Developers aren’t machines


Every menial task I complete each day has an efficiency score. Every method of unloading groceries from the car to the refrigerator could have been done more strategically. Every workday could have gotten more accomplished.

A common trap I’ve fallen into is basing my work on the efficiency of the process to complete it rather than the end result. Regardless of the creativity or iterations taken to solve complex problems, I’m hyper aware of the effort that led from the problem being presented to the resolution.

Developers aren’t machines, and should stop comparing their self worth to their efficiency.

As developers, we're taught to not repeat ourselves, work agile, and that we're only as good as the product that was released that day. If you’re not using the latest standards, you’re leaving yourself open to technical debt. If you choose the wrong framework, no one will ever want to work for your “potential million dollar company.” It's an endless cycle that leads to burnout and a feeling of low self esteem.

People are allowed to have off days, and to need breaks. Having unfinished items on your daily checklist shouldn’t mean the day was a failure, but that the things you were able to complete provide value and progress. Competitive drive is useless if you aren’t able to ever feel satisfied with your work.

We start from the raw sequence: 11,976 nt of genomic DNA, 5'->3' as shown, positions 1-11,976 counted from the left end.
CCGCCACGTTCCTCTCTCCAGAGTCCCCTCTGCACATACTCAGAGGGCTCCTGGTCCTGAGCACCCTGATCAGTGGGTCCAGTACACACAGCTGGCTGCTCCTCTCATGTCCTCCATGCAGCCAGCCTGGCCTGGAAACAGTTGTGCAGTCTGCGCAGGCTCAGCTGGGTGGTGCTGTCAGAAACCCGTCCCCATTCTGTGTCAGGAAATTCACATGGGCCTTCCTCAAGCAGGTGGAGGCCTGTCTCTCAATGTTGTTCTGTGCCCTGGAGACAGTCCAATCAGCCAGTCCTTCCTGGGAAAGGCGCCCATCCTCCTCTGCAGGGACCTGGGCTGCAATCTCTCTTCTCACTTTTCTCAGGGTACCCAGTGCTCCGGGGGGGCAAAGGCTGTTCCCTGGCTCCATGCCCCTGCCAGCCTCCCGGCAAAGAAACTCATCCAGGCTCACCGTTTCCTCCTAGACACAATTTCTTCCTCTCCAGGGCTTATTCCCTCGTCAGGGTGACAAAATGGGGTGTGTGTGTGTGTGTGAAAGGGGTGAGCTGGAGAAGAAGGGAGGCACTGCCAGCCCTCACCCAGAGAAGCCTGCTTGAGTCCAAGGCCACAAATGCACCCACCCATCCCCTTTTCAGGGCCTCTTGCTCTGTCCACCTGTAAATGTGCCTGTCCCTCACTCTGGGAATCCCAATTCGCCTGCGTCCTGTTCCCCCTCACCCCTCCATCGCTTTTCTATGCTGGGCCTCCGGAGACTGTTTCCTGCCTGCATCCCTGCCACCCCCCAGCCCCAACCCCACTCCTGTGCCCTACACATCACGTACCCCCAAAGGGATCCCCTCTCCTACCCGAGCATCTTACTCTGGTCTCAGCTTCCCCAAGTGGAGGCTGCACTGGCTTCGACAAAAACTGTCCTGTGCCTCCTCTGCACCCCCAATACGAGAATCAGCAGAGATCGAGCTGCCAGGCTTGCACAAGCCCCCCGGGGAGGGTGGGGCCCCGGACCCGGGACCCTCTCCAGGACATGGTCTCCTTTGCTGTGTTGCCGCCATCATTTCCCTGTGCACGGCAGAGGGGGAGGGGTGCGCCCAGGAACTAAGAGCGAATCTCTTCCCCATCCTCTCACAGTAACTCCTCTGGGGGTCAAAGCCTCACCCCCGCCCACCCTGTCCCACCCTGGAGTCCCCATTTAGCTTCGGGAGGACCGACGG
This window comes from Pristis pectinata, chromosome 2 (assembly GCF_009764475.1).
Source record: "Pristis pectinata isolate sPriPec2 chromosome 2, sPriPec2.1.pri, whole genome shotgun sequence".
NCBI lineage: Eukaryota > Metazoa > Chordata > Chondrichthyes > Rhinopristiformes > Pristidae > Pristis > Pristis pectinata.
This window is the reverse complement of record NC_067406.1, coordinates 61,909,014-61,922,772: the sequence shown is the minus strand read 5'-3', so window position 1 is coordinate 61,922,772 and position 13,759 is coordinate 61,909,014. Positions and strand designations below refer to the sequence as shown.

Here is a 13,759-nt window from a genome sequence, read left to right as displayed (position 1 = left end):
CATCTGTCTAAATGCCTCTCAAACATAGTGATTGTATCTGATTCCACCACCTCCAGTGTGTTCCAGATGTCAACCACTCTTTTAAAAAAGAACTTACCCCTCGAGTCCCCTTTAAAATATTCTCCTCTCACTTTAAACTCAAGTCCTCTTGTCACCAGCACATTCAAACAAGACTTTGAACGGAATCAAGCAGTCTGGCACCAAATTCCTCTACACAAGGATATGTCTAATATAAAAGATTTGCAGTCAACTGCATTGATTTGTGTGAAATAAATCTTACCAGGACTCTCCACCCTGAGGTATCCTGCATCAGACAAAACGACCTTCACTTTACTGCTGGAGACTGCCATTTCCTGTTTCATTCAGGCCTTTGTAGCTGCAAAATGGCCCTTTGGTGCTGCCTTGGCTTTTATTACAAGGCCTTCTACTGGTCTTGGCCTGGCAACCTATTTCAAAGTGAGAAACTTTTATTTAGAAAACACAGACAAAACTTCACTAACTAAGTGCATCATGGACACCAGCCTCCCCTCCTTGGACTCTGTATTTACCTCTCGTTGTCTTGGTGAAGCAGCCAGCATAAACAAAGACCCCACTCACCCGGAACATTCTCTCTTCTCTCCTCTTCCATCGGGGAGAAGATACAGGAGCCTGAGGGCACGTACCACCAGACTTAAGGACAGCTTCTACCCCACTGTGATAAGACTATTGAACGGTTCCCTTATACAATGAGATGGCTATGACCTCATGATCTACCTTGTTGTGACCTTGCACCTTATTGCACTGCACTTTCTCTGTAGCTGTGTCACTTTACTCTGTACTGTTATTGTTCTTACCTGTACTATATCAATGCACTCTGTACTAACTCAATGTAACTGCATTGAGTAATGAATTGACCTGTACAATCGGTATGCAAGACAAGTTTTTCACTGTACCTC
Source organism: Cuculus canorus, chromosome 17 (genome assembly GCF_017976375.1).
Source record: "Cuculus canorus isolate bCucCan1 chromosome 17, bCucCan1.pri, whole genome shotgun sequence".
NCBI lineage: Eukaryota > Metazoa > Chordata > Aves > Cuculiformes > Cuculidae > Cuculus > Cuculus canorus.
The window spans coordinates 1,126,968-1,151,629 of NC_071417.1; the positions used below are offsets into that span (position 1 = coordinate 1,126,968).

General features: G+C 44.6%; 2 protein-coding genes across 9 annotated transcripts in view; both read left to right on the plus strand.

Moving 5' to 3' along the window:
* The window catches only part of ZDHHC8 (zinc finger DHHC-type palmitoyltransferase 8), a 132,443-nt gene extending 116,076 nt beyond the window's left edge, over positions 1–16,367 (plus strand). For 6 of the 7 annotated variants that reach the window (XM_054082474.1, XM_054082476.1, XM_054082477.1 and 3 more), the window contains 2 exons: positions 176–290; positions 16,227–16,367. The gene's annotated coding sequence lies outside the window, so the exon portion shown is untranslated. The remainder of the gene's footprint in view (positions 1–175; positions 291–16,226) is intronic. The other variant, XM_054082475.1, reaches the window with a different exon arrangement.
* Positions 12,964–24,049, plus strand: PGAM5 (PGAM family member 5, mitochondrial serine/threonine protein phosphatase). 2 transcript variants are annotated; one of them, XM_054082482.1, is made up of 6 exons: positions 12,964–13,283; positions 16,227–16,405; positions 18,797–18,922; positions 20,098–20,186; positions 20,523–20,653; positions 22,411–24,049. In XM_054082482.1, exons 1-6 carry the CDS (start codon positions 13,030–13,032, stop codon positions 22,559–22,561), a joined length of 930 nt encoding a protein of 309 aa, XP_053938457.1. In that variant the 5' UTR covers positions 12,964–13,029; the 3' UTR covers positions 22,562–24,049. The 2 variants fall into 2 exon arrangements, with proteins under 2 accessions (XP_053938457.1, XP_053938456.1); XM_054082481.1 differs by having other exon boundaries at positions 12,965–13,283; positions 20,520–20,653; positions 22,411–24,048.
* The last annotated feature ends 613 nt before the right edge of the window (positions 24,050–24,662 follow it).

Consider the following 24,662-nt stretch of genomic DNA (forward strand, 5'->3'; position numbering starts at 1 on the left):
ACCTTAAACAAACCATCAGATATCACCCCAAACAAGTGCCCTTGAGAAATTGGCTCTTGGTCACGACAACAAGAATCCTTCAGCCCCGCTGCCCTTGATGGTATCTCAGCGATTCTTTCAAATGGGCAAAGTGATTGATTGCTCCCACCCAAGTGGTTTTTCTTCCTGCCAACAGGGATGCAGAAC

You’re worth more to the company than the lines of code committed to Github.

I don’t have answers, and I’m the first to admit I’m terrible at letting my competitive drive leak into menial every day tasks. But acknowledging the problem can be half the battle.

Honestly, if you have answers I’d love to see how efficiently I could implement your solution.

Brandon O'Hara

Brandon O'Hara

Montana based web developer specializing in creating web applications in Laravel, VueJS and Angular. Currently overseeing engineering at Trak Software as Chief Technology Officer, building a web application to simplify and streamline communication in sponsorship activation and management.

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